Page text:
BEHAVIORAL SEIZURES and DOG AGGRESSION

Dog aggression related to behavioral seizures has sometimes been called “Rage Syndrome”. It is often characterized by aggression directed toward family members in a dog who ordinarily seems perfectly normal. However rage syndrome may also be aggression that is actually owner-directed (formerly called dominance aggression) in which case there would be no evidence of seizures.

Partial seizures occurring in a region of the brain that controls aggression can cause sudden unprovoked aggression. There is a pre-aggression mood change, which last for minutes or hours before an attack and a post-aggression depression with reduced responsiveness. It is sometimes associated with compulsive behaviors, such as self-licking or snapping at imaginary flies.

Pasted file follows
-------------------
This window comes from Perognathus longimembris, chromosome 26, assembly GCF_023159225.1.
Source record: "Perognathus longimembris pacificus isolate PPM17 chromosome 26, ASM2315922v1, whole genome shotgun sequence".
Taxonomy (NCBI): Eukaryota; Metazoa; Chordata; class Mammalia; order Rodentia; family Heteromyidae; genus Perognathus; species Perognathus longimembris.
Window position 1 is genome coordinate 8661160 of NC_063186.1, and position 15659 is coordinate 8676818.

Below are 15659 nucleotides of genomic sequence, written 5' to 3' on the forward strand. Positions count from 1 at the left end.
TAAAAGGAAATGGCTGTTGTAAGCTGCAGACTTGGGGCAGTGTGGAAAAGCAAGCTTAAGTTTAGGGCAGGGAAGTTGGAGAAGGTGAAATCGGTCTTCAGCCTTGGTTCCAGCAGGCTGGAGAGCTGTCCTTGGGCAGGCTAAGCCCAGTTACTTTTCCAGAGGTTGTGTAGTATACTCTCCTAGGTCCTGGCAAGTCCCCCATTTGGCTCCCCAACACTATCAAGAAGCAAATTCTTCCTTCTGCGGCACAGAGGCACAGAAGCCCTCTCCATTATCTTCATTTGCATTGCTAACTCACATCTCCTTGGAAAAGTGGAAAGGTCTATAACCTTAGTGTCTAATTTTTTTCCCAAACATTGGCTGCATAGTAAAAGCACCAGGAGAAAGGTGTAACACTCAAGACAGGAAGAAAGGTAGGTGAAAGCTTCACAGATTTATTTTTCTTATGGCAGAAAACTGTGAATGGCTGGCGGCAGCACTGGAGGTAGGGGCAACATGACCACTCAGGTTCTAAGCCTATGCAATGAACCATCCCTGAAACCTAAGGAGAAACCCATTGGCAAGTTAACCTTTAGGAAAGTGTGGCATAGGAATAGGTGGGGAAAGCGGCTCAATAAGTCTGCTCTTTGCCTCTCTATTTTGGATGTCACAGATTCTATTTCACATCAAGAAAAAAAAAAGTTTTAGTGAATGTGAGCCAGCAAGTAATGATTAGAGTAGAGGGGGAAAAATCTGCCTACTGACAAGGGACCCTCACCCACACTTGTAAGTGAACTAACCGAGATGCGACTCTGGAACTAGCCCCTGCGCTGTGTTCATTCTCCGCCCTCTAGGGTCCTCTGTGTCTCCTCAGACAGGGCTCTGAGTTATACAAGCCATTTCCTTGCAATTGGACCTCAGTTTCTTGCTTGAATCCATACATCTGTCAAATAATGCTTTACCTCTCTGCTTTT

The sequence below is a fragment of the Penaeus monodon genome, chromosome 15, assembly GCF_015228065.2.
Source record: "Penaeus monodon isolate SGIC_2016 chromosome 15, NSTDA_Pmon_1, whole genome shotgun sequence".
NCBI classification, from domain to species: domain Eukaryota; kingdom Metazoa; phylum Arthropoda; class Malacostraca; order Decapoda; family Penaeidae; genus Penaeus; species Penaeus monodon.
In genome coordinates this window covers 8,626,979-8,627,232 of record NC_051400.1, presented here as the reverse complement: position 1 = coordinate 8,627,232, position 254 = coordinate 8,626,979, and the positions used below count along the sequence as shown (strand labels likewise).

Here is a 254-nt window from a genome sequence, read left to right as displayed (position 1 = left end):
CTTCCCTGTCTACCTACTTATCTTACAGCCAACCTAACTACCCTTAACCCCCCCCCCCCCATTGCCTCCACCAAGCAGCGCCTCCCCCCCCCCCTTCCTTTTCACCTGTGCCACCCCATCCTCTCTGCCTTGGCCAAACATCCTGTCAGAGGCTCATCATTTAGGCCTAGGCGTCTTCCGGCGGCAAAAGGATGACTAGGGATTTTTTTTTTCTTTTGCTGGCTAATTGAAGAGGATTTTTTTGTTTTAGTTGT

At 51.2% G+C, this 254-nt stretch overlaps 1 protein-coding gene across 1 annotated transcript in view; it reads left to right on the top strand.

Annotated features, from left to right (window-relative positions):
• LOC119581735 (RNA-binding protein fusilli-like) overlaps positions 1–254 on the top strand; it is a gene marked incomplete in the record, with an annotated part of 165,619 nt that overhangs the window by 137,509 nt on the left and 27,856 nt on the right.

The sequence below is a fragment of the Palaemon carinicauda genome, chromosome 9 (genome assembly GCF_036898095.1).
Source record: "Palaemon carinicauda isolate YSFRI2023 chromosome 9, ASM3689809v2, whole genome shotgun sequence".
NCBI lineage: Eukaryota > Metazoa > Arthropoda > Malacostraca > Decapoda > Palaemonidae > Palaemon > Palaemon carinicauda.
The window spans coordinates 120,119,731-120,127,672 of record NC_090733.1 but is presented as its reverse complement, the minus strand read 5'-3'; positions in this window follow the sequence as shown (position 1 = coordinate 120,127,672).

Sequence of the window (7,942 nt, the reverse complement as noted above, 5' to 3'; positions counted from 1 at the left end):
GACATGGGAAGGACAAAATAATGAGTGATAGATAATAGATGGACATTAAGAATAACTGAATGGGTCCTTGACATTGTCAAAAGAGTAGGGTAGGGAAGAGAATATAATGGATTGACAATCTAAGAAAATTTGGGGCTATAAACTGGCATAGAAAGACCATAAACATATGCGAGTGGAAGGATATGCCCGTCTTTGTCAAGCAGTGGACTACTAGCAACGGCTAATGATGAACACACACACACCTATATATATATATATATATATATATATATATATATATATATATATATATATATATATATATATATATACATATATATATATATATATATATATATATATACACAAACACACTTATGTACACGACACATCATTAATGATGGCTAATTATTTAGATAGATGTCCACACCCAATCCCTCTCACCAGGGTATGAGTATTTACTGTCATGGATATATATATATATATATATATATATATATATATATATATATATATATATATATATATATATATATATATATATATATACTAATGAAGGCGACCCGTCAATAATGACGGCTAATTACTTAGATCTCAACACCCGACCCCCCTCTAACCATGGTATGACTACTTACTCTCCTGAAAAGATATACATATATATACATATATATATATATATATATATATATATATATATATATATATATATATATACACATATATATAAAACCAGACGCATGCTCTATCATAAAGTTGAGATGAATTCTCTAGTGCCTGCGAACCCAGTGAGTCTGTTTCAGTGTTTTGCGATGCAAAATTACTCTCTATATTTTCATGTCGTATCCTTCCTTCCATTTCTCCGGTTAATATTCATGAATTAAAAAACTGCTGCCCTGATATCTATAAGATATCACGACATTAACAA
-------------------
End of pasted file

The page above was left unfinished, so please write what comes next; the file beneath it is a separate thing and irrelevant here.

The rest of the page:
There is some evidence that this aggression can be controlled with phenobarbital in some dogs. (1). If you suspect your dog having this kind of aggression where your ordinarily nice and friendly dog attacks, your vet should do a thorough clinical and neurological examination.

Reference

Dodman NH , Miczek KA , Knowles K , Thalhammer JG , Shuster L
Department of Surgery, Tufts University School of Veterinary Medicine, North Grafton, MA 01536.